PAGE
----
Oscar nominated and controversial film director, screenwriter, and human rights activist Ashvin Kumar visited the UK to find the 16 year old actress to star in his new film Noor, which will be shot in both the UK and Kashmir later this year. Based on true events, a feature length narrative film, Noor is about the human impact of the crisis in Kashmir. It's the story of three generations of women who are trapped in one of the world's forgotten conflicts, which has left over 100,000 people dead.
Speaking about the film, Kumar said: “I want to make this film to show people the human side of what's going on in Kashmir; to change the narrative so that they can understand - there is still hope. I've made two documentaries about Kashmir over the last five years, Inshallah, Football and Inshallah, Kashmir; but my heart has always been in drama, and so I've spent the last two years distilling the many tales I've heard on my travels into one film: Noor.”
Kumar who just left UK on Monday after a successful trip, travelled from city to city, trying to raise money or sponsorship for his upcoming film Noor through crowdfunding. He screened his older documentaries for the Kashmiri community settled in the UK, followed by a Q+A session, in the hope that people will be motivated enough to contribute to his next film. Speaking to Asian Voice exclusively, Ashvin said, “This is also a tax efficient way of investing- trying to reach out to the community through SIES (Seed Investor Enterprise Scheme) and spreading awareness about this upcoming film in a way.”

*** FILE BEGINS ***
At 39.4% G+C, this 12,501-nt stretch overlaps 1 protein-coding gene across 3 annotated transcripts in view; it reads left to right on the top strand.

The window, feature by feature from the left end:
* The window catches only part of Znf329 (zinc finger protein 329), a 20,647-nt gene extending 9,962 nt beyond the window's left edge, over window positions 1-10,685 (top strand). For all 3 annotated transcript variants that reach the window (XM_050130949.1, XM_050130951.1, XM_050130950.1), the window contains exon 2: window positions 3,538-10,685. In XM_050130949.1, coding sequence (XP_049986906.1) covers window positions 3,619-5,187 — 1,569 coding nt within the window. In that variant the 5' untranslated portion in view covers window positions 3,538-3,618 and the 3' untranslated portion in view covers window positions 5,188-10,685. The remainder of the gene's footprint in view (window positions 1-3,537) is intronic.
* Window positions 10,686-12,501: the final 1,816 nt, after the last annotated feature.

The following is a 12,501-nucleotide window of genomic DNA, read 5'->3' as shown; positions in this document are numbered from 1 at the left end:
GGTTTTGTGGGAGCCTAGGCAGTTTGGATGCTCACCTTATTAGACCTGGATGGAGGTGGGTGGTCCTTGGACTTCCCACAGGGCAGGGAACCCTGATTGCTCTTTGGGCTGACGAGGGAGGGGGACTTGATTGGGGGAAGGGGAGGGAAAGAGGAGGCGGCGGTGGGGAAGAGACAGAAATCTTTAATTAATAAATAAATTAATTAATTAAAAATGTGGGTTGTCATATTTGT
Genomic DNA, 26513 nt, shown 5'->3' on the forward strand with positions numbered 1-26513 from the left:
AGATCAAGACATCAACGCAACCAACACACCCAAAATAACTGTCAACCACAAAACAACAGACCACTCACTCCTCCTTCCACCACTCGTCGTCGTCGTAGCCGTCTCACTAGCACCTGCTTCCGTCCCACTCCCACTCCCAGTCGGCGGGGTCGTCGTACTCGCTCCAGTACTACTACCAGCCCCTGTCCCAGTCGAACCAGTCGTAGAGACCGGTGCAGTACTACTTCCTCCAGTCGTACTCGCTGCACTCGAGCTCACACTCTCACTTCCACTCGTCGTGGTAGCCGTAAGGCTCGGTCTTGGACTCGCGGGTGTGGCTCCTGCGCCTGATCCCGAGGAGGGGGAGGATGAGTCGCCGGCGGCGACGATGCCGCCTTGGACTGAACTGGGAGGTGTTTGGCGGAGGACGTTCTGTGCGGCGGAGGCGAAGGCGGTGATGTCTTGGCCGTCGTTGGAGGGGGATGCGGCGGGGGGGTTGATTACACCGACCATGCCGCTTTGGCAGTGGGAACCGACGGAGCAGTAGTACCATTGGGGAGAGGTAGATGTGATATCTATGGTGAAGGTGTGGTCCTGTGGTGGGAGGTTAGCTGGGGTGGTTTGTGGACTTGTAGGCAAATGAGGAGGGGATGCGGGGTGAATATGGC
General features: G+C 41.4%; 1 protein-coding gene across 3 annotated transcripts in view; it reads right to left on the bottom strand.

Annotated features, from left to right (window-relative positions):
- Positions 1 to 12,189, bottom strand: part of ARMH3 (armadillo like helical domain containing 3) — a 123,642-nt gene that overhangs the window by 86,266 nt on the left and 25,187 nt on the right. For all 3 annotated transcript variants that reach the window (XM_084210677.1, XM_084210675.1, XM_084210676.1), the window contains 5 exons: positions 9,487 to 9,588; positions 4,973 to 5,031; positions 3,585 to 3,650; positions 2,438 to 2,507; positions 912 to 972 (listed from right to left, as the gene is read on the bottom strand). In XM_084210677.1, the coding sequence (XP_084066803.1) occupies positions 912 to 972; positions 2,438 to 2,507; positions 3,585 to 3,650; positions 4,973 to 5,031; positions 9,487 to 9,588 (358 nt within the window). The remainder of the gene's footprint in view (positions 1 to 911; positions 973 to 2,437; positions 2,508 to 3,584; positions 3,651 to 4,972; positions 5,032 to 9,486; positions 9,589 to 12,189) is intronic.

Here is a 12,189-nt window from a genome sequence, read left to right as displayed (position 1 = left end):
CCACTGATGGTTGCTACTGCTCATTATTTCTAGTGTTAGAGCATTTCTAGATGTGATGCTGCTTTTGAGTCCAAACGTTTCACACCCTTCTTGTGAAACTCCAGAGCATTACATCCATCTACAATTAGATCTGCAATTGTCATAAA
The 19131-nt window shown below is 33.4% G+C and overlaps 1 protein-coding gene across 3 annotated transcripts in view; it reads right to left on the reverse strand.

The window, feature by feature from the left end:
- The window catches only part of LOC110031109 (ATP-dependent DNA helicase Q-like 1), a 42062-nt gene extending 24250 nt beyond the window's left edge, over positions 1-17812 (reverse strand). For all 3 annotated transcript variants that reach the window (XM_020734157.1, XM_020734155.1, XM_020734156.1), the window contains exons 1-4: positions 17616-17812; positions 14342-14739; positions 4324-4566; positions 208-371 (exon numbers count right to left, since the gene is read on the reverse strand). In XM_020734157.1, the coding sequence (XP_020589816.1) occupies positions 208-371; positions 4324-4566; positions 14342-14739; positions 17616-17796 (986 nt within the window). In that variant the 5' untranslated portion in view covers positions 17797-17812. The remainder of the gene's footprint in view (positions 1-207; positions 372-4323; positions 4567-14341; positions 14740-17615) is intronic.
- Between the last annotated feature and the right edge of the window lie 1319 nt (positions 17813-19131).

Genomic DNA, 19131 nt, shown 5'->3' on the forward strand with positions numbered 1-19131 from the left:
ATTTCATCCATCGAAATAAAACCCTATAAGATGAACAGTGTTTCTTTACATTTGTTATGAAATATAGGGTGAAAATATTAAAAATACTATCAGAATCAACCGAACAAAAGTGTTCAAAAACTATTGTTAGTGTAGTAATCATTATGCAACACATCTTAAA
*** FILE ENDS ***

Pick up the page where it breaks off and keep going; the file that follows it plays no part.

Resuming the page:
Ashvin's mother, the famous designer Ritu Kumar one of India's top fashion designers and is also the costume designer for the film Noor. Ashvin grew up in Kolkata, studying at La Martiniere for boys before being moved to the famous Doon school in Dehradun. While Kolkata may feature in his forthcoming films, his style of filmaking, Ashvin believes is quite influenced by his formative years. “It possibly goes back to being in an Etonian style all boys boarding school, and the hazing that went on there created this sense of standing up to the misuse of power.
“My memories of Kashmir were coloured by family holidays, golfing and pony rides. My grandfather was Kashmiri, as a consequence my mother’s side of the family have strong roots in the valley. After the violence broke out in 1989, what was an annual family ritual - visiting Kashmir in the summer - was discontinued. The last time I went to Kashmir was 1987.
“When I returned in the summer of 2009, it was a wholly different place. The barbed wires, bunkers, boots on the ground, guns and ruins of centuries old capital, Srinagar - winded me. I wasn’t a particularly political person when I went to Kashmir — I realise this now. The gap between the stuff one read in the papers and the lives that we led, as well to do upwardly mobile urban Indians closed considerably. Kashmir pulled me into politics - I’ve aways been interested in the human story behind the headlines, and a combination of the dastardly state of affairs and my own guiding instincts led me to this point.”